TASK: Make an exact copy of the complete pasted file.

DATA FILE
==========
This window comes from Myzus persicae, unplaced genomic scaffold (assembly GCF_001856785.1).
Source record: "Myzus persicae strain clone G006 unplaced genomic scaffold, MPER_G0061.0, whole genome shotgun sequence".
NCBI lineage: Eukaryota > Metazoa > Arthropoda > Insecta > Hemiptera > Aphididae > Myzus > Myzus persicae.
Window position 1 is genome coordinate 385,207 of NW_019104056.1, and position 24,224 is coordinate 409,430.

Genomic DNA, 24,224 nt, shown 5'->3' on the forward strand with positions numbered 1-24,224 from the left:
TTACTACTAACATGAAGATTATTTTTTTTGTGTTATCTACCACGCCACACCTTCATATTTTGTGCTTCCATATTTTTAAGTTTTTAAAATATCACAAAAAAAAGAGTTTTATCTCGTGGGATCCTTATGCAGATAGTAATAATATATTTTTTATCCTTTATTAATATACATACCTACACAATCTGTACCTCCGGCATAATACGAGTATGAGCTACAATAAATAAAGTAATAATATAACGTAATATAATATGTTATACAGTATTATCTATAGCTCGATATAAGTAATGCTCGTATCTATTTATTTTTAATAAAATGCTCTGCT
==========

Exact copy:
This window comes from Myzus persicae, unplaced genomic scaffold (assembly GCF_001856785.1).
Source record: "Myzus persicae strain clone G006 unplaced genomic scaffold, MPER_G0061.0, whole genome shotgun sequence".
NCBI lineage: Eukaryota > Metazoa > Arthropoda > Insecta > Hemiptera > Aphididae > Myzus > Myzus persicae.
Window position 1 is genome coordinate 385,207 of NW_019104056.1, and position 24,224 is coordinate 409,430.

Genomic DNA, 24,224 nt, shown 5'->3' on the forward strand with positions numbered 1-24,224 from the left:
TTACTACTAACATGAAGATTATTTTTTTTGTGTTATCTACCACGCCACACCTTCATATTTTGTGCTTCCATATTTTTAAGTTTTTAAAATATCACAAAAAAAAGAGTTTTATCTCGTGGGATCCTTATGCAGATAGTAATAATATATTTTTTATCCTTTATTAATATACATACCTACACAATCTGTACCTCCGGCATAATACGAGTATGAGCTACAATAAATAAAGTAATAATATAACGTAATATAATATGTTATACAGTATTATCTATAGCTCGATATAAGTAATGCTCGTATCTATTTATTTTTAATAAAATGCTCTGCT